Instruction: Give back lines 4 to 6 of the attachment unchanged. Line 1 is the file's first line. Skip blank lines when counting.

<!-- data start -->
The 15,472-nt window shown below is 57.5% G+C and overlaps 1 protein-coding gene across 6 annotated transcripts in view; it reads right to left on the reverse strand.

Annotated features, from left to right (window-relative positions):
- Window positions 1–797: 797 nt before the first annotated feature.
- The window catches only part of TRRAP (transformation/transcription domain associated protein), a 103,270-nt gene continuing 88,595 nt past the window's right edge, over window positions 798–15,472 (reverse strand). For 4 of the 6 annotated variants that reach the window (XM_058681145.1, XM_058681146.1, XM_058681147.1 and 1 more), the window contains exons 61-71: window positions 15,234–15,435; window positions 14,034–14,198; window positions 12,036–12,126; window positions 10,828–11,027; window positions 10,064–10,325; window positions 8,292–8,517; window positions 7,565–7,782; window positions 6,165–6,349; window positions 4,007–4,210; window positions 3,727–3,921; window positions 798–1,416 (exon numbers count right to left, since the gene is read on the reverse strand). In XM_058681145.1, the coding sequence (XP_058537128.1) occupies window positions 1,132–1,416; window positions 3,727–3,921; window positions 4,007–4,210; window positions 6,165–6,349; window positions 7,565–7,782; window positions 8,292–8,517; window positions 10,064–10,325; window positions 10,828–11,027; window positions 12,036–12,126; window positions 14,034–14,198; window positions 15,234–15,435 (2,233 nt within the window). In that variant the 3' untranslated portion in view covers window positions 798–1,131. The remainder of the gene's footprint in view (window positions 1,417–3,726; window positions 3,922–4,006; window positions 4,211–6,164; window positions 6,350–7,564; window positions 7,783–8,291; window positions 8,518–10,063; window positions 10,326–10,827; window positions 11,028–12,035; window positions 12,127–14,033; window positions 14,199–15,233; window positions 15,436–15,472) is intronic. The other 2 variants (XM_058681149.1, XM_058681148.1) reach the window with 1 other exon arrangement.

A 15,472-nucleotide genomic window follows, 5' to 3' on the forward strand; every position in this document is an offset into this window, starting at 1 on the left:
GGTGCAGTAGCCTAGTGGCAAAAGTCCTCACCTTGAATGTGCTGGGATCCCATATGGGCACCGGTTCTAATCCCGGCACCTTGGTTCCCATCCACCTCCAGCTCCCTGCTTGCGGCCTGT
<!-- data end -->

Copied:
- The window catches only part of TRRAP (transformation/transcription domain associated protein), a 103,270-nt gene continuing 88,595 nt past the window's right edge, over window positions 798–15,472 (reverse strand). For 4 of the 6 annotated variants that reach the window (XM_058681145.1, XM_058681146.1, XM_058681147.1 and 1 more), the window contains exons 61-71: window positions 15,234–15,435; window positions 14,034–14,198; window positions 12,036–12,126; window positions 10,828–11,027; window positions 10,064–10,325; window positions 8,292–8,517; window positions 7,565–7,782; window positions 6,165–6,349; window positions 4,007–4,210; window positions 3,727–3,921; window positions 798–1,416 (exon numbers count right to left, since the gene is read on the reverse strand). In XM_058681145.1, the coding sequence (XP_058537128.1) occupies window positions 1,132–1,416; window positions 3,727–3,921; window positions 4,007–4,210; window positions 6,165–6,349; window positions 7,565–7,782; window positions 8,292–8,517; window positions 10,064–10,325; window positions 10,828–11,027; window positions 12,036–12,126; window positions 14,034–14,198; window positions 15,234–15,435 (2,233 nt within the window). In that variant the 3' untranslated portion in view covers window positions 798–1,131. The remainder of the gene's footprint in view (window positions 1,417–3,726; window positions 3,922–4,006; window positions 4,211–6,164; window positions 6,350–7,564; window positions 7,783–8,291; window positions 8,518–10,063; window positions 10,326–10,827; window positions 11,028–12,035; window positions 12,127–14,033; window positions 14,199–15,233; window positions 15,436–15,472) is intronic. The other 2 variants (XM_058681149.1, XM_058681148.1) reach the window with 1 other exon arrangement.

A 15,472-nucleotide genomic window follows, 5' to 3' on the forward strand; every position in this document is an offset into this window, starting at 1 on the left:
GGTGCAGTAGCCTAGTGGCAAAAGTCCTCACCTTGAATGTGCTGGGATCCCATATGGGCACCGGTTCTAATCCCGGCACCTTGGTTCCCATCCACCTCCAGCTCCCTGCTTGCGGCCTGT